Joe Rivera

Rivera played in 13 games last season as the Cyclone’s holder on field goals and PATs. In 2019, he became the starting punter when Corey Dunn was injured. He showed off his ability when he averaged 38 yards on two punts, including one punt for a strong 46 yards. Because of his skill and strength, he easily grabbed the lead for starting spots after Dunn’s injury. Rivera also shows a humility that will make him easy to mold into an even better player as he said, “I’ve just got to be and stay consistent. That’s the biggest thing that I’m working on, and just making sure that I’m delivering good balls…”

La’Michael Pettway

Pettway’s role on the Cyclones roster was to bring experience to the wide receivers. He transferred from Rice coming off a season that saw 30 catches for four touchdowns and a team-high of 499 yards. Pettway is also a big sizable player with 223 pounds and 6’2’’ height, which is something Iowa State loves out of their wide receivers. So he’ll dominate smaller defenders that try to stop him and has the potential to nail catches and rush for yards up the field. Simply put, he’s a receiver threat that will have to be watched by opposing teams.

If you want to catch these players and more, then you’ll have to make sure to get out to Jack Trice Stadium for the Cyclones home games.

Iowa State Cyclones Tickets

Why Jack Trice Stadium Changed its Name

The original name for the Cyclones’ home stadium was Cyclone Stadium. But the name was changed in honor of a player from 1923. Jack Trice was an African American player who, due to the racial climate of the time, had to stay at a different hotel before a game against the University of Minnesota. During the second play of the game, Trice’s collarbone was broken and coaches considered whether he could play. Trice insisted that he was fine and returned to the game, but during an attempted tackle in the third quarter, Trice was trampled by three different Minnesota players. Trice was removed from the game and rushed to a hospital, but he would later die on October 8, two days after the game due to complications with hemorrhaged lungs and internal bleeding.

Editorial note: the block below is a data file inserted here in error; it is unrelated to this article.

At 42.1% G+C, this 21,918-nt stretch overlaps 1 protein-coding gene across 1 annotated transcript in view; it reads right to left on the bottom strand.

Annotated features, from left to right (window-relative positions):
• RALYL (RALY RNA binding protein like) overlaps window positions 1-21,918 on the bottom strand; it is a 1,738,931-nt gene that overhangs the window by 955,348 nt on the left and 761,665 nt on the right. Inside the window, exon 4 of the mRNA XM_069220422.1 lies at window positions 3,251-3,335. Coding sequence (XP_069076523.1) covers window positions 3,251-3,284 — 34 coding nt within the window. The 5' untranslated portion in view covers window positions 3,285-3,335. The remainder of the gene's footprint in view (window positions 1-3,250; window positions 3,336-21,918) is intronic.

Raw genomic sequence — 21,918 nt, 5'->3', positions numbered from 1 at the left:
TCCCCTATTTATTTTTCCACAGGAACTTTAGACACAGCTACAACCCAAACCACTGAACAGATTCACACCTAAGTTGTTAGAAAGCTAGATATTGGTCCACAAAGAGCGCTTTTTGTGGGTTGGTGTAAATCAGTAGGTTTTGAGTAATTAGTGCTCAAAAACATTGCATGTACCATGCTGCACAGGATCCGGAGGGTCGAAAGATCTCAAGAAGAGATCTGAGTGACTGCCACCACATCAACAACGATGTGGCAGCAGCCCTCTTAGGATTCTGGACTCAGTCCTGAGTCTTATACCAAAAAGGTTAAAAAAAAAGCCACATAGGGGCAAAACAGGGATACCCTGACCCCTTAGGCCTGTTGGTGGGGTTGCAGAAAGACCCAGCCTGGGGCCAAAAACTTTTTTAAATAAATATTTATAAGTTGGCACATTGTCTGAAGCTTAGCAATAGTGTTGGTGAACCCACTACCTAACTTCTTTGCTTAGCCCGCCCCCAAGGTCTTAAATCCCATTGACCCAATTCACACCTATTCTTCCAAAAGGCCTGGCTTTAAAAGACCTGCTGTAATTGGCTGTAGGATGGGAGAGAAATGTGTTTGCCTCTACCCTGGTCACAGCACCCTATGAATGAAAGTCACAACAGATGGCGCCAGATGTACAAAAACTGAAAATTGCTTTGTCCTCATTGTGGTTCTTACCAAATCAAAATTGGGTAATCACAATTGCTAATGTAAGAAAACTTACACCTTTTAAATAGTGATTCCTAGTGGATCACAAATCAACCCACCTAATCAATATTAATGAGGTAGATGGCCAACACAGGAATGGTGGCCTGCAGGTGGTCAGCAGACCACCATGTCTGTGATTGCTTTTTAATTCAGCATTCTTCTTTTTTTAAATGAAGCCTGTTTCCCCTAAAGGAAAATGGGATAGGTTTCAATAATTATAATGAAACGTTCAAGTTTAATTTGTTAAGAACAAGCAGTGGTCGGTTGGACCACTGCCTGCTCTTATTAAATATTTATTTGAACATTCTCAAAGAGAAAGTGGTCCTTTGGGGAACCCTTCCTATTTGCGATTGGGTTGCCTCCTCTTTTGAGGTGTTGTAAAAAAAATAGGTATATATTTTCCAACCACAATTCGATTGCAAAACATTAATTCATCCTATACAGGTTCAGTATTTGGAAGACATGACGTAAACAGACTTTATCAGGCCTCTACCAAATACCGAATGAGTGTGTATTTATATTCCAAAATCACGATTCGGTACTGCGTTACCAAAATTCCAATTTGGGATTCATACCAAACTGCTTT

At the time, there was speculation surrounding the death where the players claimed that the Minnesota players brutalized Trice due to his skin color, with one player telling the Cleveland Plain Dealer that “…it was murder.” Iowa State dismissed classes after 3 pm on October 9th in honor of Trice and held a funeral shortly after on October 16 with 4,000 students and faculty in attendance. His casket was draped in Iowa State’s school colors, cardinal and gold. Due to this incident, Iowa State refused to play against Minnesota until 1989.

The stadium name change came after students were persistent in honoring Trice. So when the stadium name was changed to Jack Trice Stadium, it became the only Division I FBS stadium to be named for an African American Individual.